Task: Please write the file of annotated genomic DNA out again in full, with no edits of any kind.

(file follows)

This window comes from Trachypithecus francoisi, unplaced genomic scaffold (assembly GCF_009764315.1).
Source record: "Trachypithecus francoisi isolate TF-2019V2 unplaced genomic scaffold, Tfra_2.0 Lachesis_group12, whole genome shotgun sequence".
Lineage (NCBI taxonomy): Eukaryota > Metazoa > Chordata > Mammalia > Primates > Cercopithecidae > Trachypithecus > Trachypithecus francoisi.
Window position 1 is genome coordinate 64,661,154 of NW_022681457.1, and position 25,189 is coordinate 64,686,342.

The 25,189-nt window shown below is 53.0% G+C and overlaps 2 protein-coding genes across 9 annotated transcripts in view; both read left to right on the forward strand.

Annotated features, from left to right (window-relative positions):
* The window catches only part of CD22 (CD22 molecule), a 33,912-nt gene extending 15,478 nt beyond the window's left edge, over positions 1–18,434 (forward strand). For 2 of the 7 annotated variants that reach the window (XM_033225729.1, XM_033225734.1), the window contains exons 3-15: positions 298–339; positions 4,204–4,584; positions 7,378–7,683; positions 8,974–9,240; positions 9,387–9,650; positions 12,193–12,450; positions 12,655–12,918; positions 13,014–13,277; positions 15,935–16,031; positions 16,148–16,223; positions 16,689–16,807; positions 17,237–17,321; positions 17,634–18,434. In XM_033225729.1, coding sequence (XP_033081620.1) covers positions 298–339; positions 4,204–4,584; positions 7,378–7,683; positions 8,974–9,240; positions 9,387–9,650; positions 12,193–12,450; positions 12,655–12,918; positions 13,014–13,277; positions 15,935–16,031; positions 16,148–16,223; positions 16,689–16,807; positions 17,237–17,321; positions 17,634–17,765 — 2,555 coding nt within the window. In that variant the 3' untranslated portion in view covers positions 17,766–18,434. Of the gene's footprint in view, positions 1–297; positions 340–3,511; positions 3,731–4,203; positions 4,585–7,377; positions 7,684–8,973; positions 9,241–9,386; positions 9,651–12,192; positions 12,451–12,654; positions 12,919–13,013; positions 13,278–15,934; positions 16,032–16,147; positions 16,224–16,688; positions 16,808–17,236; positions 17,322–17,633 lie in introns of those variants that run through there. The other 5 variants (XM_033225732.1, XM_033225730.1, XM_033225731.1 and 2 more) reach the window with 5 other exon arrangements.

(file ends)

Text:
This window comes from Trachypithecus francoisi, unplaced genomic scaffold (assembly GCF_009764315.1).
Source record: "Trachypithecus francoisi isolate TF-2019V2 unplaced genomic scaffold, Tfra_2.0 Lachesis_group12, whole genome shotgun sequence".
Lineage (NCBI taxonomy): Eukaryota > Metazoa > Chordata > Mammalia > Primates > Cercopithecidae > Trachypithecus > Trachypithecus francoisi.
Window position 1 is genome coordinate 64,661,154 of NW_022681457.1, and position 25,189 is coordinate 64,686,342.

The 25,189-nt window shown below is 53.0% G+C and overlaps 2 protein-coding genes across 9 annotated transcripts in view; both read left to right on the forward strand.

Annotated features, from left to right (window-relative positions):
* The window catches only part of CD22 (CD22 molecule), a 33,912-nt gene extending 15,478 nt beyond the window's left edge, over positions 1–18,434 (forward strand). For 2 of the 7 annotated variants that reach the window (XM_033225729.1, XM_033225734.1), the window contains exons 3-15: positions 298–339; positions 4,204–4,584; positions 7,378–7,683; positions 8,974–9,240; positions 9,387–9,650; positions 12,193–12,450; positions 12,655–12,918; positions 13,014–13,277; positions 15,935–16,031; positions 16,148–16,223; positions 16,689–16,807; positions 17,237–17,321; positions 17,634–18,434. In XM_033225729.1, coding sequence (XP_033081620.1) covers positions 298–339; positions 4,204–4,584; positions 7,378–7,683; positions 8,974–9,240; positions 9,387–9,650; positions 12,193–12,450; positions 12,655–12,918; positions 13,014–13,277; positions 15,935–16,031; positions 16,148–16,223; positions 16,689–16,807; positions 17,237–17,321; positions 17,634–17,765 — 2,555 coding nt within the window. In that variant the 3' untranslated portion in view covers positions 17,766–18,434. Of the gene's footprint in view, positions 1–297; positions 340–3,511; positions 3,731–4,203; positions 4,585–7,377; positions 7,684–8,973; positions 9,241–9,386; positions 9,651–12,192; positions 12,451–12,654; positions 12,919–13,013; positions 13,278–15,934; positions 16,032–16,147; positions 16,224–16,688; positions 16,808–17,236; positions 17,322–17,633 lie in introns of those variants that run through there. The other 5 variants (XM_033225732.1, XM_033225730.1, XM_033225731.1 and 2 more) reach the window with 5 other exon arrangements.